I tried for about an hour to get the video off the iPad to no avail. Knowing that I was kind of stuck with what I had or would have to start over and re-create the many hours of work, I carried on with the app and planned to simply film the screen with another camera. Kind of bush league…

Time to start film making!
In the end, I was happy enough with the video that I created and I see value in making something to share learning, thus embodying the “constructionist” theory of learning that students learn by doing and actively engaging in their learning. I feel that the theory was thoroughly understood by me by 9 am after having made notes and story boarded my video, but I ended up not completing the project until well after midnight.

Some frame-rate calculations… Real-world math!
The “Studio”

Some wins on the project: I wanted to quit and didn’t. I wanted to ask for an extension and didn’t. I most definitely learned what NOT to do. I would do it again, but now I know I can do better the next time around!

The more I reflect on the project the stronger I feel about it as a way for students to express learning. I have spoken with many people about the ups and downs of making and have also discussed the academic content. I have an artifact in the end their I am proud of and have returned to watch several times (many more than I would re-read an essay). And I have definitely retained the learning and used it in subsequent learning. 

A More Effective Teacher

I took a leap today and had my students begin working on Evernote to keep a journal. I am posting the results here even though the result is not as polished as I would like.

I think that Evernote notebooks have the potential to be an education game changer. As I previously noted on Twitter, I had a student with organizational challenges begin using Evernote about two weeks ago. Here, he is able to store pictures of organizers, record audio responses to some work, and write a journal that is generally of higher quality because the iPad is pointing out his mistakes to him (it has been interesting to watch him work – I can here him say “Oh! That’s how you spell (fill in the blank)? I didn’t know that!)

When he was away for a couple of days, I put his missing work directly into his Evernote and he was able to access everything directly from home.

Today’s work was writing a journal. While I would like to get better at doing this, today was a first step. Ten students wrote their journals in Evernote and I was able to access their work from my desk on my iPad. I recorded feedback for them using Explain Everything and sent them a copy back that they can watch and use to make corrections to their work.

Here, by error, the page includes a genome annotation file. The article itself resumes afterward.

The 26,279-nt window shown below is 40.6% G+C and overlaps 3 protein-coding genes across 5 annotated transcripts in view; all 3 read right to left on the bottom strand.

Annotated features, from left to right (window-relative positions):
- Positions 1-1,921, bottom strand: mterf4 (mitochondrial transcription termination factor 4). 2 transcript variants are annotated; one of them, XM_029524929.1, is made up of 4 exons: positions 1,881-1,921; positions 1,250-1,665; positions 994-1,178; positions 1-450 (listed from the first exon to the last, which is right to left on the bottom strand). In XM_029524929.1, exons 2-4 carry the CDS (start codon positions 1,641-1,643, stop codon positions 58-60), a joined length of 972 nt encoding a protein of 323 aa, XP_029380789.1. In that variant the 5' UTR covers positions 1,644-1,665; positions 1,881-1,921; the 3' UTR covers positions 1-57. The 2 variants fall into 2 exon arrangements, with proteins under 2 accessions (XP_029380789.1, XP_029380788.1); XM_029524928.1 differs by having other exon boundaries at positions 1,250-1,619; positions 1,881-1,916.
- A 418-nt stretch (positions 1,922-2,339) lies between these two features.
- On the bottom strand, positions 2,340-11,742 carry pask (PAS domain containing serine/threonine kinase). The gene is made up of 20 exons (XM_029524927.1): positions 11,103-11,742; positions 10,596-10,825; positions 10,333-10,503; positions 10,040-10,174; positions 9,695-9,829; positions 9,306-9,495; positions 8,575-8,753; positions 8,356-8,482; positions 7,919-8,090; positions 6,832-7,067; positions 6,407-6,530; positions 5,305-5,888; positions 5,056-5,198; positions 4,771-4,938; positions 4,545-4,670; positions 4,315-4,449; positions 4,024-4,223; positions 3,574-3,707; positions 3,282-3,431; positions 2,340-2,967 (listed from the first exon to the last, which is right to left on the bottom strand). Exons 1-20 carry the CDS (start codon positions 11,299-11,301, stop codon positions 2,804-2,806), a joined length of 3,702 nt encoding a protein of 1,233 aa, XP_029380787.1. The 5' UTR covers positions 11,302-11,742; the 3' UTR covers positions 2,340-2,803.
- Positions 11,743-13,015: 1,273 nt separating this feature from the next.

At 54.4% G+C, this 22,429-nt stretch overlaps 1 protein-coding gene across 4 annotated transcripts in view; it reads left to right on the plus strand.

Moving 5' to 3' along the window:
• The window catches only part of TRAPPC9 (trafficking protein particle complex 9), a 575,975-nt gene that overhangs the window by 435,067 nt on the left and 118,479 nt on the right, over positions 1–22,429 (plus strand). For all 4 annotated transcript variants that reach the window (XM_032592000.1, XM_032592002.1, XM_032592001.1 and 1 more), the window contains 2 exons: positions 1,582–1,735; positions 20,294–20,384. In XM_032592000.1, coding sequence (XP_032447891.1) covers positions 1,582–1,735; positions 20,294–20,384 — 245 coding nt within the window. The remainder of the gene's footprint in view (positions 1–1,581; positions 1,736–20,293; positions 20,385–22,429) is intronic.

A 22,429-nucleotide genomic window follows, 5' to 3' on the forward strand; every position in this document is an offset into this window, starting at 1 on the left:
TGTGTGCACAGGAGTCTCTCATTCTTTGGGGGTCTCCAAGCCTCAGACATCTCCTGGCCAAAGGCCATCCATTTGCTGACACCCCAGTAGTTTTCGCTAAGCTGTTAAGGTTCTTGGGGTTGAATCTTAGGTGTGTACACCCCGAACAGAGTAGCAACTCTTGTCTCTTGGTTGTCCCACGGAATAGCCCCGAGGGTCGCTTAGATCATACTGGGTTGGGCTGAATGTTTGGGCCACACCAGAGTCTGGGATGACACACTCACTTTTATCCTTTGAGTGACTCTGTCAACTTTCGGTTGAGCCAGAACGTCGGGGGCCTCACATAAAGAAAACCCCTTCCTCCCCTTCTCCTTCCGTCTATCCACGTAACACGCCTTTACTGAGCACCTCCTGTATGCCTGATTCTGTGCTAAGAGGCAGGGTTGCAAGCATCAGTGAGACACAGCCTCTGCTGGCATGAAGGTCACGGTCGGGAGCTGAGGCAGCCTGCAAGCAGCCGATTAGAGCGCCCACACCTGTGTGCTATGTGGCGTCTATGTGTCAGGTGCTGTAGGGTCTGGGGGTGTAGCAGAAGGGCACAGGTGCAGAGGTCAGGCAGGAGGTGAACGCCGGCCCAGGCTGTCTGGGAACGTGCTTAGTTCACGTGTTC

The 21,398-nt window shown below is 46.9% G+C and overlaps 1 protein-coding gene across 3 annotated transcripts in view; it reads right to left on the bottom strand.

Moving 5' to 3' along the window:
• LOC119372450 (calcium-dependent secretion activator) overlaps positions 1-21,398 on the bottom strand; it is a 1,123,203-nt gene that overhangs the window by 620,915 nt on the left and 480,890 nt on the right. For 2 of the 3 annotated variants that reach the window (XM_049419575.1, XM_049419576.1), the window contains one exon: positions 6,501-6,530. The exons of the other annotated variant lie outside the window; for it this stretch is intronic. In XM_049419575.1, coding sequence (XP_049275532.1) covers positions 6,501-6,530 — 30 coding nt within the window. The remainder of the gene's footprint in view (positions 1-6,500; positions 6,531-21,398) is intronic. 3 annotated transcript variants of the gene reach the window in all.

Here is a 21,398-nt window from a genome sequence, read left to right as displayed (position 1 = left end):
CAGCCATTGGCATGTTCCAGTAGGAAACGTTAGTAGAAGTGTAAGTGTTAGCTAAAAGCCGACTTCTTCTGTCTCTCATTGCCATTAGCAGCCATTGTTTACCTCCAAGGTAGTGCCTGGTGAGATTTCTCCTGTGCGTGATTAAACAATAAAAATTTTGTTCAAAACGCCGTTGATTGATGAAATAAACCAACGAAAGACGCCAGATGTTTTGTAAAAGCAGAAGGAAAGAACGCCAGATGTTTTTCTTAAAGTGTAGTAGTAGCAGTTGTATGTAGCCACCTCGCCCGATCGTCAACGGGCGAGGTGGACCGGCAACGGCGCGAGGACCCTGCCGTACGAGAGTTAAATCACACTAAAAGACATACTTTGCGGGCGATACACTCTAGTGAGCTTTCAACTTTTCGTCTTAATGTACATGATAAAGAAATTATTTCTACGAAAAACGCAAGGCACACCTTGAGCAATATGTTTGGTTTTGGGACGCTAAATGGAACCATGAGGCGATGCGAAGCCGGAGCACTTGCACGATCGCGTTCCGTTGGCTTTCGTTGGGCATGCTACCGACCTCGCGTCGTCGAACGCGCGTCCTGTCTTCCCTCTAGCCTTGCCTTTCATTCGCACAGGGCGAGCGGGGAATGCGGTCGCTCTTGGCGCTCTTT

I think this will be a powerful tool for students as I can have a virtual 2 minute meeting with each student after they are already gone for the day and make improvements to their work.

21st Century Classroom

I promised my admin that if an iPad 2 made an appearance in my classroom, I would dedicate my next blog post to all the cool stuff it could do, so here it is.

First, I want to note that the “cool factor” isn’t really a factor; yes, the iPads are cool, but I think that if they don’t enhance the learning in the classroom then they aren’t worth the investment.

In addition to what we have already been doing with the iPad1s, the iPad2 has pushed the creation of content light years from where it was. We know that students are already big consumers of content, but how do we make them content producers too?

Building a camera into the technology makes it really intuitive.

So far, I have used it for enrichment with a student who is already weeks ahead on his novel study. In addition to creating a traditional book report, he is in the middle of creating a book trailer with iMovie. The students are practically fighting each other for the next chance to film a book trailer, but my criteria is that their traditional book report be done first and that it be well done. I hesitate to include the movie right now, because it is a work in progress but I think it is valuable to see what is being done, and as I tell my students, creative work is hard to share because we are opening up our hearts to criticism, but criticism often makes our work better. I met with this student about his video and he sees where he will improve it. I look forward to sharing the finished version when it is done.

It has been used to support weaker students by creating oral/visual flash cards of French vocabulary.

To collaborate and brainstorm:

For organization. With 25 students in my regular room and 31 students in my math room, organization is key. I currently have one student (on a rotating basis) every last recess who gets to access the classroom website via the WordPress app and update the daily homework. Students who are absent check the website from home or upon their return and get caught back up.

It has been used to green the classroom by making worksheets digital. This being said, I don’t think digital worksheets are the best way to learn, but sometimes they are an easy way to reinforce a skill set.

It has been used to share as students work in small groups on their iPads and then share to the projector via air sharing.

It has been used to communicate as all of my contacts are loaded into it and I can easily create distribution lists for newsletters and quick communications with parents regarding child progress.

The technology cupboard has been an evolving project, but I seem to have found a solution that works:

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The cupboard has three dish racks from the dollar store, the top rack being for 9 keyboards, the middle being for 10 iPads, and the bottom being for 10 iPods. The bottom rack also houses 2 small tackle boxes: 1 for earbuds and 1 for mics for the iPods.